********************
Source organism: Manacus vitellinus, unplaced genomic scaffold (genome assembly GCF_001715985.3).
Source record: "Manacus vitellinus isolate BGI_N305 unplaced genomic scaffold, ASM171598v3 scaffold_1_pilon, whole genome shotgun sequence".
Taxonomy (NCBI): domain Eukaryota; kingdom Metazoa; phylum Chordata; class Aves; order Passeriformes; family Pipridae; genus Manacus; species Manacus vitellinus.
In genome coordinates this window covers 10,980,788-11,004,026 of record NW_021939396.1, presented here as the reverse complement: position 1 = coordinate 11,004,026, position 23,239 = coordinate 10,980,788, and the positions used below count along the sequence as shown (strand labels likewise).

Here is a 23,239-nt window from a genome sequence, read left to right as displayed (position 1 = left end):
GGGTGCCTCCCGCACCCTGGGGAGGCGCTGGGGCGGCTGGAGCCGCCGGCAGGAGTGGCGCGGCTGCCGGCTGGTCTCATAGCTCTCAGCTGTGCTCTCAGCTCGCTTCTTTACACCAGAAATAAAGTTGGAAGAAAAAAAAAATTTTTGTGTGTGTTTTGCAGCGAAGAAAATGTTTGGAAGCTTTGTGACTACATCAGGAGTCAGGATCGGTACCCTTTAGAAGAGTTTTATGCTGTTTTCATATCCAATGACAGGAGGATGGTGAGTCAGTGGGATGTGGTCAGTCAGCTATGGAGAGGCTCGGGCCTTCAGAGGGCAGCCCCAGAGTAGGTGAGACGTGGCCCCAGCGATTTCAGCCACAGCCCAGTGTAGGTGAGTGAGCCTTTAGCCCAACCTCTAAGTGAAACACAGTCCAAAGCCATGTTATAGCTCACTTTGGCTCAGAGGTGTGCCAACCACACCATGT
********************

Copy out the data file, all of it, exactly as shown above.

Source organism: Manacus vitellinus, unplaced genomic scaffold (genome assembly GCF_001715985.3).
Source record: "Manacus vitellinus isolate BGI_N305 unplaced genomic scaffold, ASM171598v3 scaffold_1_pilon, whole genome shotgun sequence".
Taxonomy (NCBI): domain Eukaryota; kingdom Metazoa; phylum Chordata; class Aves; order Passeriformes; family Pipridae; genus Manacus; species Manacus vitellinus.
In genome coordinates this window covers 10,980,788-11,004,026 of record NW_021939396.1, presented here as the reverse complement: position 1 = coordinate 11,004,026, position 23,239 = coordinate 10,980,788, and the positions used below count along the sequence as shown (strand labels likewise).

Here is a 23,239-nt window from a genome sequence, read left to right as displayed (position 1 = left end):
GGGTGCCTCCCGCACCCTGGGGAGGCGCTGGGGCGGCTGGAGCCGCCGGCAGGAGTGGCGCGGCTGCCGGCTGGTCTCATAGCTCTCAGCTGTGCTCTCAGCTCGCTTCTTTACACCAGAAATAAAGTTGGAAGAAAAAAAAAATTTTTGTGTGTGTTTTGCAGCGAAGAAAATGTTTGGAAGCTTTGTGACTACATCAGGAGTCAGGATCGGTACCCTTTAGAAGAGTTTTATGCTGTTTTCATATCCAATGACAGGAGGATGGTGAGTCAGTGGGATGTGGTCAGTCAGCTATGGAGAGGCTCGGGCCTTCAGAGGGCAGCCCCAGAGTAGGTGAGACGTGGCCCCAGCGATTTCAGCCACAGCCCAGTGTAGGTGAGTGAGCCTTTAGCCCAACCTCTAAGTGAAACACAGTCCAAAGCCATGTTATAGCTCACTTTGGCTCAGAGGTGTGCCAACCACACCATGT